Germany is Starting To Resent That We Got Volkswagen In Trouble (Video)

Aaron Cole
by Aaron Cole

My German begins and ends with “nein” but I don’t need to know much to see what’s going on in this video.

According to the New York Times, sentiment in Germany is starting to build that American regulators are being unfairly harsh with Volkswagen in an effort to bolster domestic manufacturers such as Ford, General Motors and Ram.

The Environmental Protection Agency notified Volkswagen in September that its cars used an illegal “defeat device” to skirt emissions laws. Since then, the automaker has been caught up in an international scandal that has cost the automaker billions and damaged the reputation for Germany’s largest exporter.

Volkswagen CEO Matthias Müller is set to deliver an interim report Thursday on the automaker’s internal investigation. According to AFP, up to 50 employees have come forward to talk about the widespread cheating scandal that the automaker admitted to after the EPA’s notification in September.

According to the New York Times, some in Germany have openly questioned whether the automaker and authorities could thoroughly investigate such a key component of that country’s economy.

“I don’t have confidence it will be a tough investigation,” Caren Lay, a leader of the Left Party, told the New York Times.

Even with the skepticism, some in Germany have envisioned Volkswagen and Germany, and the U.S. and its regulators ducking to their respective corners ahead of a perceived fight.

“There is this general notion that the U.S. is overstating the case in order to damage one of the major competitors of the U.S. carmakers,” Nils Stieglitz, a professor at the Frankfurt School of Finance, told the Gray Lady.

Which probably precipitated the video here, shown on German national TV, and characterizes Volkswagen’s deception as minor compared to “rolling coal” and women with guns and stuff. Which, sure — we’ll give you that.

But it’s hard to argue that regulators in the U.S. were the ones who installed the devices on cars around the world and then forced VW to lie about it for six years. Just a thought.

Aaron Cole
Aaron Cole

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  • Wheatridger Wheatridger on Dec 08, 2015

    The Germans make a good point about America's double standards. While we demand diesel cars run cleaner than a baby's breath, when it comes to "light trucks." anything goes. Every safety and emissions standard is relaxed for them, as if they were agricultural implements used in remote areas and limited numbers, not the primary choice for common commuters that they really are. The second point is valid, too. though hard to prove. The health damage of ozone pollution is realm, but hard to quantify. Its easier to name and count those killed or maimed by bad air bags and ignition switches.

    • See 2 previous
    • Drzhivago138 Drzhivago138 on Dec 08, 2015

      @Hummer That, along with other factors, seems to be why my father isn't interested in anything newer than an interim Tier IV machine--right now, we're toying with replacing our two 45-year-old "toy tractors" with a single 20-year-old "large utility" (JD 6000 Series) that can actually run the rake all day without overheating. I do not oppose the use of DEF or other tech to reduce diesel emissions, but I understand the frustration a lot of farmers feel from the increased financial burden that they "have" to pay. So in the interest of not letting tempers flare up unnecessarily, I don't take them to task on it.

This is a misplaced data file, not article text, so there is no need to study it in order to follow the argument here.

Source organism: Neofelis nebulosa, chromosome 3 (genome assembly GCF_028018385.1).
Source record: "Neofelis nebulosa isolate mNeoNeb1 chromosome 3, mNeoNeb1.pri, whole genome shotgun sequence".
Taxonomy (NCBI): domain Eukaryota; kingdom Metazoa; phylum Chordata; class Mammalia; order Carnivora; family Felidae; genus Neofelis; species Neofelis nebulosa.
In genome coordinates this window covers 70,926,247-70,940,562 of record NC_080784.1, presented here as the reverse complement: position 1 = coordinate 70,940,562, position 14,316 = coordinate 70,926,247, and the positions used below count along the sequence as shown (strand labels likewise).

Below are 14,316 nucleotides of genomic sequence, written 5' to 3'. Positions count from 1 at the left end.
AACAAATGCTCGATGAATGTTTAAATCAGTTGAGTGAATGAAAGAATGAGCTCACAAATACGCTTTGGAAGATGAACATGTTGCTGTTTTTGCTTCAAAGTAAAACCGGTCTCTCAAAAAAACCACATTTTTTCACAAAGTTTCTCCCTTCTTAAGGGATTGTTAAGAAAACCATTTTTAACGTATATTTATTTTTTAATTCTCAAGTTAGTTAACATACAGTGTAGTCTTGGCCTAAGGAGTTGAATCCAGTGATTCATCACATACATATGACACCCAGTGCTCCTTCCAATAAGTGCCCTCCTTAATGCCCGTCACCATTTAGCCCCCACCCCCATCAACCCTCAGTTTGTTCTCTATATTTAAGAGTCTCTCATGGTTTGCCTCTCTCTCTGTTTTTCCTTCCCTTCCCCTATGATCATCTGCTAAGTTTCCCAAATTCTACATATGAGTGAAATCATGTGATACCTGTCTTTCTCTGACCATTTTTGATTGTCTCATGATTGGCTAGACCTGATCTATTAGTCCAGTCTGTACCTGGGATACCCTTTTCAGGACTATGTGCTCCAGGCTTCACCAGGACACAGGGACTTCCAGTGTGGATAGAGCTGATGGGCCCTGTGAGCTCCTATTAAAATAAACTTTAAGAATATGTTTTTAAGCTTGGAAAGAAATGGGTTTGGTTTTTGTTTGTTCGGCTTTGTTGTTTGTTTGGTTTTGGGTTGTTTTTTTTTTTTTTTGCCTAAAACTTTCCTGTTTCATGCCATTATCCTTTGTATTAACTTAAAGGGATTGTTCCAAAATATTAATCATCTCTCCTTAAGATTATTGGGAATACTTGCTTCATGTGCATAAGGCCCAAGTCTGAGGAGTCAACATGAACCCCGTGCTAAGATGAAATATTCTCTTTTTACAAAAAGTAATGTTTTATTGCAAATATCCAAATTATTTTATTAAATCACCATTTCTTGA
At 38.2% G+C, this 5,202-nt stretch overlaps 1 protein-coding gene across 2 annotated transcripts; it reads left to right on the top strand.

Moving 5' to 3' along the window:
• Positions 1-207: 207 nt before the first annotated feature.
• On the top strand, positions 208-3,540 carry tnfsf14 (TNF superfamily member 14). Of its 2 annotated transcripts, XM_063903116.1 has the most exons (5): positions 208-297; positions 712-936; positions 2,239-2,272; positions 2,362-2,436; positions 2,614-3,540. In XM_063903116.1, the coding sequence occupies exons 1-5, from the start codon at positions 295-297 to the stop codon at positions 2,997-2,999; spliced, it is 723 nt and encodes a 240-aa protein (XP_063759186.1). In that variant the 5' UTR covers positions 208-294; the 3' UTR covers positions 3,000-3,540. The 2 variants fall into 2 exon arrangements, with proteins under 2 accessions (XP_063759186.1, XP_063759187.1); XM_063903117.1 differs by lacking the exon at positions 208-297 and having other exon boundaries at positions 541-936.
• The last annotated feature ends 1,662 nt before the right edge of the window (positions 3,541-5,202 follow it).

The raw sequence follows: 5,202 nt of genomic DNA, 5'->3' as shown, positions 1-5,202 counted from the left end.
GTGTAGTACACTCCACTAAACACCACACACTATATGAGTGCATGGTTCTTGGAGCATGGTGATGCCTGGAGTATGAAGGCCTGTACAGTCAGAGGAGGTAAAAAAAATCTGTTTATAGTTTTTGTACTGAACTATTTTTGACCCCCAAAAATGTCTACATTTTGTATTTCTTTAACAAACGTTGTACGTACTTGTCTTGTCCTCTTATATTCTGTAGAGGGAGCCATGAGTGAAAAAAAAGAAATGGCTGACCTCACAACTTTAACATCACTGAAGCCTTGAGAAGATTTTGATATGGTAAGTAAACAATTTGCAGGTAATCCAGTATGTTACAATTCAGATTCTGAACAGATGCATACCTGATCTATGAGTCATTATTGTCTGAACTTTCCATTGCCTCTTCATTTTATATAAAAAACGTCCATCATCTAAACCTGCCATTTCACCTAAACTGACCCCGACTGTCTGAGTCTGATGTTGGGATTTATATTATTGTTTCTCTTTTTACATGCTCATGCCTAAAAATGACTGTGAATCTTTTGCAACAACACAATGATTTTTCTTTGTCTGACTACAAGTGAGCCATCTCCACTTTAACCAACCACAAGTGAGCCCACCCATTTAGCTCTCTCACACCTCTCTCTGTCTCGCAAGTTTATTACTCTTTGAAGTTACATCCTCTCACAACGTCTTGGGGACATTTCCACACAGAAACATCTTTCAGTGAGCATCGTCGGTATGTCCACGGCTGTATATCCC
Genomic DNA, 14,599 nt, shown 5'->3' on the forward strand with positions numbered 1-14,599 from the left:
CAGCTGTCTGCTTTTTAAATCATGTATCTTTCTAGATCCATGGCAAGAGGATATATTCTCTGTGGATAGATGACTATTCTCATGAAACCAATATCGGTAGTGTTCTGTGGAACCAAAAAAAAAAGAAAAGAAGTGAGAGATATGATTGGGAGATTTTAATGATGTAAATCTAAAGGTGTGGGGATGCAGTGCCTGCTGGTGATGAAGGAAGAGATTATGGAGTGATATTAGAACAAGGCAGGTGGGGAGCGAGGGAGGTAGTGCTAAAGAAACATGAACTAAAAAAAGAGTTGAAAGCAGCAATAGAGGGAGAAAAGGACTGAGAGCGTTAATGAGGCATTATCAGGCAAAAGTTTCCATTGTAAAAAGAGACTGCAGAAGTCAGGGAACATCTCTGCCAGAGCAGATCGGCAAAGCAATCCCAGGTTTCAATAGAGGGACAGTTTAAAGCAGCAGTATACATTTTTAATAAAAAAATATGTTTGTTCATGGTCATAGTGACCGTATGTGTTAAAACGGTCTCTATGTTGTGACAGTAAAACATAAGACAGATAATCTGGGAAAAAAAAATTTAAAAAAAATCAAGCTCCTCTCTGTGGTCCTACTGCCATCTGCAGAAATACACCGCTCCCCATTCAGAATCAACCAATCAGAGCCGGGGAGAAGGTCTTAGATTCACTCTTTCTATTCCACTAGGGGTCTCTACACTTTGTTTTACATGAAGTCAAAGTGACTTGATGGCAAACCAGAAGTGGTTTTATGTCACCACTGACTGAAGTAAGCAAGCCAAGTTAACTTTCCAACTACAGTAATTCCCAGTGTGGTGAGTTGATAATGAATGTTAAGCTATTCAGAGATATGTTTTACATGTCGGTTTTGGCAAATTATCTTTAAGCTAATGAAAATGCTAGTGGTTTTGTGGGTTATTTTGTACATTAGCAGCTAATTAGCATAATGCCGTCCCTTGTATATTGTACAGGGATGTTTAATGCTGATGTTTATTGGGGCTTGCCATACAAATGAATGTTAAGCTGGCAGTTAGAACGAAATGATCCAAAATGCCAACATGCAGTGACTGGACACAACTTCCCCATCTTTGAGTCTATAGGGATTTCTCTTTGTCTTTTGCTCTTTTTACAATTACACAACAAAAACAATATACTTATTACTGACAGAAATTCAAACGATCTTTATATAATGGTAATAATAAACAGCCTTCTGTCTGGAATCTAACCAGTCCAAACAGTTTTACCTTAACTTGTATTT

• Jasper2 Jasper2 on Dec 09, 2015

    Is EPA also responsible for debunking Vee Dubbayou's solution to "fix" the problem? Or is the "fix" just another type of pollution?? Ist EPA auch zur Entlarvung Vee Dubbayou Lösung zu "reparieren" das Problem verantwortlich? Oder ist der "Fix" nur eine andere Art von Verschmutzung ??

  • RHD The re-paint looks like it was done with a four-inch paintbrush. As far as VWs go, it's a rebadged Seat... which is still kind of a VW, made in Mexico from a Complete Knock-Down kit. 28 years in Mexico being driven like a flogged mule while wearing that ridiculous rear spoiler is a tough life, but it has actually survived... It's unique (to us), weird, funky (very funky), and certainly not worth over five grand plus the headaches of trying to get it across the border and registered at the local DMV.
  • Kat Laneaux I get the point that Musk is making. I wouldn't want everyone to know my secrets. If they did, they could or would shout it out to the world. But then, if Musk certified certain folks and had them sign Confidentiality agreements, which would allow them to work on cars that Musk had made, that could allow others to work on his cars and not confine vehicle owners to be charged an arm and a leg for the service. It's a catch 22. People are greedy little buggers. If they can find a way to make money, they will even if it wrong. People...sad.
  • 285exp I have been assured that EVs don’t require maintenance, so this seems pointless.
  • Slavuta "The fuel-economy numbers are solid, especially the 32 mpg on the highway"My v6 Highlander did 31 over 10 hour highway trip
  • Aja8888 As I type this, my 4 months old Equinox's Onstar module that controls the phone is broken. Yep, 4 months (never worked right from day one). Replacement will be a REFURBISHED unit since no new ones can be obtained (from China?). I really don't miss the phone via Bluetooth. And I have a great Garmin that I have used for years for trips which has free lifetime maps and traffic.